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Picture Book Review: The Good Dog

Children's Books

Picture Book Review: The Good Dog

This story doesn’t shy away from showing that people can be unfair {especially villains} and that sometimes doing what is right {to steal a quote from Dumbledore here} isn’t always easy

We received this book in exchange for an honest review. 

Review Date: February 23rd, 2016

Written by: Todd Kessler
Illustrated by: Jennifer Gray Olson

Cover Copy

When little Ricky Lee finds a puppy on the side of the road, he takes him home and names him Tako. Ricky’s parents say that they will allow Tako to stay only if he is a good dog and follows the rules – or it’s off to the pound he goes!

Tako wants more than anything to be a good dog and stay with Ricky, but when greedy Mr. Pritchard hatches a plan to put the Lee family’s bakery out of business, Tako has to break the rules to protect his new family. Will he be able to spoil Mr. Pritchard’s plan and be a hero, or will he end up in the pound?


You know what’s great about this book? The fact that it isn’t four pages long. {Well, I should say four pages short}. No, this is a book. It has a plot! It has character development! And it’s for kids! It’s not a chapter book, but it’s not a flimsy little 500 word “story” either. It’s a great in-between book that you really don’t see much of these days. What I love about this is that instead of pulling out four different books for Madeline and I to read in a sitting, we can read one book instead. She is no less engaged by this, and gets grumpy because I won’t let her eat it at about the same point in time as if we were reading several. The only other books we have that have any length to them are Dr. Seuss and Shel Silverstein books. Those books are a raging success, so I’m surprised by the fact that there aren’t more this length.

The cost of baby books, in general, always feel like a gut-punch. You want me to pay the same amount for this seven page baby book as I do for the 500 page fantasy I just picked up in the other part of the store? Ouch! But this book definitely eases that feeling. There’s heft to it. It feels like I should pay that much and not feel crazy.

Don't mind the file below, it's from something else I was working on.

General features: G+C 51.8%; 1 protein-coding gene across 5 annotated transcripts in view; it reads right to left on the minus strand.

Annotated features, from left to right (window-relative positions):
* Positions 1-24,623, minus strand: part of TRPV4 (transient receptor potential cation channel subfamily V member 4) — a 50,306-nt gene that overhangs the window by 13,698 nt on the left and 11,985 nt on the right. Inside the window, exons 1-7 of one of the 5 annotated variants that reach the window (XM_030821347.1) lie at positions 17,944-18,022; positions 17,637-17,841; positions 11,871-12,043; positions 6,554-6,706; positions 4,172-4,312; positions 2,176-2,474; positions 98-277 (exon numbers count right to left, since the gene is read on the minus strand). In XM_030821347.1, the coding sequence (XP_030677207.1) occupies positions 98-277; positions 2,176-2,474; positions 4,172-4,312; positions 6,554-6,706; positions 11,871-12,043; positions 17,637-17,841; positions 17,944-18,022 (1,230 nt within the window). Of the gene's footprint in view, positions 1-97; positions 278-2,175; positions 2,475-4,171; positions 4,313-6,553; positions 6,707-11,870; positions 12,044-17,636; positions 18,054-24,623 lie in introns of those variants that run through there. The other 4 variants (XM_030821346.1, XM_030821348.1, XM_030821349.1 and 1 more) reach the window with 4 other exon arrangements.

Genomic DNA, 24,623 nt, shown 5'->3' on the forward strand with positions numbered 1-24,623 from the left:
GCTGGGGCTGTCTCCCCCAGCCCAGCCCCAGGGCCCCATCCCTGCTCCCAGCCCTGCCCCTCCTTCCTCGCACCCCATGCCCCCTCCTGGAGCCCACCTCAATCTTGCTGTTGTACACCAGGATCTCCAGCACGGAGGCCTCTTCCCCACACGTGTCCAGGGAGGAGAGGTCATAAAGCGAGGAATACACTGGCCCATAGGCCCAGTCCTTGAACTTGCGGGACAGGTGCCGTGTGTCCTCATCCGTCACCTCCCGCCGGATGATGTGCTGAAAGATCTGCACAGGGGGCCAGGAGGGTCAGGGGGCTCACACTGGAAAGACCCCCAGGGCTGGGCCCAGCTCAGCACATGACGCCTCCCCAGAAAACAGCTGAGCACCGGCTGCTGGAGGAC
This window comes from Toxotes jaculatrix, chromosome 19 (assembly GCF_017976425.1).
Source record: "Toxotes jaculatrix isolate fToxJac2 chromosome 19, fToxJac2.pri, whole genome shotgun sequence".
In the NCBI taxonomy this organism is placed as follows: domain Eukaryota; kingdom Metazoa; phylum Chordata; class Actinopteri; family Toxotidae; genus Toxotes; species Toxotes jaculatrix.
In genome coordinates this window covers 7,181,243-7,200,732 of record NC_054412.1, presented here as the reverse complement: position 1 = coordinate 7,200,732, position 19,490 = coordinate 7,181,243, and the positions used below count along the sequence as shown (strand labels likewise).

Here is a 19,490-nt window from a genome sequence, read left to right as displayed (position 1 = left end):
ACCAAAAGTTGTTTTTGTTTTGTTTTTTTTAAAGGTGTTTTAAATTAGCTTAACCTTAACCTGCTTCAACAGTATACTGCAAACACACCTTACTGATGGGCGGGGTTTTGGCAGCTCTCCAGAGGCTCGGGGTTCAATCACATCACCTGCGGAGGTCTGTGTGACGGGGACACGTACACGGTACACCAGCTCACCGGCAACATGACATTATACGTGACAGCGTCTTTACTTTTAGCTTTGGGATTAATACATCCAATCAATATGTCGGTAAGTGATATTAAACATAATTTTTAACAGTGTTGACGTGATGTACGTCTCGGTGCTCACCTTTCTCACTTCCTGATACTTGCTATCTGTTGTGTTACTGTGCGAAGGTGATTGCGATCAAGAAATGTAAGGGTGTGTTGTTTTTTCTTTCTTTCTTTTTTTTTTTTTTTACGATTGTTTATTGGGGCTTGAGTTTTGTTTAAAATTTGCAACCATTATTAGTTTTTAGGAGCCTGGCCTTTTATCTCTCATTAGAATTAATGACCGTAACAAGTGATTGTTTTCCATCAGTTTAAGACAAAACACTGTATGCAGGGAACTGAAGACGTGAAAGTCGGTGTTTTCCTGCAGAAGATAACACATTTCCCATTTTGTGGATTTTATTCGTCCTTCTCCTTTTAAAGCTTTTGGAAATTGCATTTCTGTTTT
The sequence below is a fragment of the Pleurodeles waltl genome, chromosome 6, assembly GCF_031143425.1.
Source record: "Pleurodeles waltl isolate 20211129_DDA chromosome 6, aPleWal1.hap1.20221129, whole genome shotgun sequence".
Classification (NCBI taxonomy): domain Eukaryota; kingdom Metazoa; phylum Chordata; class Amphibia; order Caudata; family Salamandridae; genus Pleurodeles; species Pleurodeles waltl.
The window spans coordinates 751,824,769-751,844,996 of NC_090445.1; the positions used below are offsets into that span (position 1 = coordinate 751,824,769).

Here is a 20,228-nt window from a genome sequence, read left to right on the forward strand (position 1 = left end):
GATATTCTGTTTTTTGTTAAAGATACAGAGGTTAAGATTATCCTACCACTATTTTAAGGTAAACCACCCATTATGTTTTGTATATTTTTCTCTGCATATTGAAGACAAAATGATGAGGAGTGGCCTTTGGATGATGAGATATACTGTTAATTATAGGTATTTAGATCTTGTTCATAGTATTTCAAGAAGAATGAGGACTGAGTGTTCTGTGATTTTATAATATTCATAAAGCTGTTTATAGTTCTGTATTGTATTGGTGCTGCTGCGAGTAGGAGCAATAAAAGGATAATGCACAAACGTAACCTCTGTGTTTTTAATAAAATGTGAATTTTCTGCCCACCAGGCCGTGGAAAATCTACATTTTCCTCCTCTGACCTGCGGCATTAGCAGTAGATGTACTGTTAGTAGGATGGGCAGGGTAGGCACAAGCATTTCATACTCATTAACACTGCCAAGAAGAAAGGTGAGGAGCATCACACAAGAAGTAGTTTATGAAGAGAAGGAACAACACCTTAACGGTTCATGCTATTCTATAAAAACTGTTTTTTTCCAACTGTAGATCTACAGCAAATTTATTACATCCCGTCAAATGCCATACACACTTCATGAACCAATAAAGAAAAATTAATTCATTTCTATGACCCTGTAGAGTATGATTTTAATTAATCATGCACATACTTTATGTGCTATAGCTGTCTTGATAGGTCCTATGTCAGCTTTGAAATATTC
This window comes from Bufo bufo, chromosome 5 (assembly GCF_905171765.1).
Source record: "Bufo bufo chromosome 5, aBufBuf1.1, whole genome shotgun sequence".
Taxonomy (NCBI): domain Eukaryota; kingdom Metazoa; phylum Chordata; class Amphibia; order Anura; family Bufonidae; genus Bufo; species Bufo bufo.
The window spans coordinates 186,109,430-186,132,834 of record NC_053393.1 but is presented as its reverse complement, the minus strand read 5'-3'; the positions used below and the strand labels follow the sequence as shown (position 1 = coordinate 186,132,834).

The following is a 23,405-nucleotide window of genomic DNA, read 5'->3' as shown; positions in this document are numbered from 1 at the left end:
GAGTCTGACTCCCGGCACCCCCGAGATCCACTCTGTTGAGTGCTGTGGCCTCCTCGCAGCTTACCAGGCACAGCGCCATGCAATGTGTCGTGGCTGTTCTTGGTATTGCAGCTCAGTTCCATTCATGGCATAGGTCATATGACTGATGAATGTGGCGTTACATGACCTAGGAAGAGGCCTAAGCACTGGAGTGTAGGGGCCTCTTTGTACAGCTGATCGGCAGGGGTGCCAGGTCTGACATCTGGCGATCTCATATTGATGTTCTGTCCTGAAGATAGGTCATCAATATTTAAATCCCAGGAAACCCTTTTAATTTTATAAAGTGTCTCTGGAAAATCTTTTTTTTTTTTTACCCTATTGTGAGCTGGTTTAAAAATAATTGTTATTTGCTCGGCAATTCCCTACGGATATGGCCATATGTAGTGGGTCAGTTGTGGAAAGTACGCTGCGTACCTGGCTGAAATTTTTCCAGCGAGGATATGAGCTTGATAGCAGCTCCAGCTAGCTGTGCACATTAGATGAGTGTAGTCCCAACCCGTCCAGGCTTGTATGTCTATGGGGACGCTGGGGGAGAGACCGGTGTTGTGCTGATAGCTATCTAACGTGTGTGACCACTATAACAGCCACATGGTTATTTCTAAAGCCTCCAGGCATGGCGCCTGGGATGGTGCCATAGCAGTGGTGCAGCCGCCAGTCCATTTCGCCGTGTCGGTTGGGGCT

As for the story itself, I thought it was very enjoyable. It reminded me a lot of my favorite things: Animated kids’ movies. There’s a protagonist, an antagonist, a character arc, a great moral, AND it has lovely illustrations. This story doesn’t shy away from showing that people can be unfair {especially villains} and that sometimes doing what is right {to steal a quote from Dumbledore here} isn’t always easy. I love that. I am really glad we will have this book for Madeline and I to read together as she grows up and moves toward chapter books {which we will probably start as soon as possible because I’m impatient to have her experience some of my favorites}.

Baby Ratings

  • Tear & Fold Resistance: 4/10
  • Font Readability: 10/10
  • Baby Engagement: 10/10
  • Mommy Engagement: 7/10


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Reader, Author, Bookstagrammer, and Mom; Alexis runs Nerdy Post, a fandom artwork box as well as serves as chief editor and writer on Drop and Give me Nerdy.

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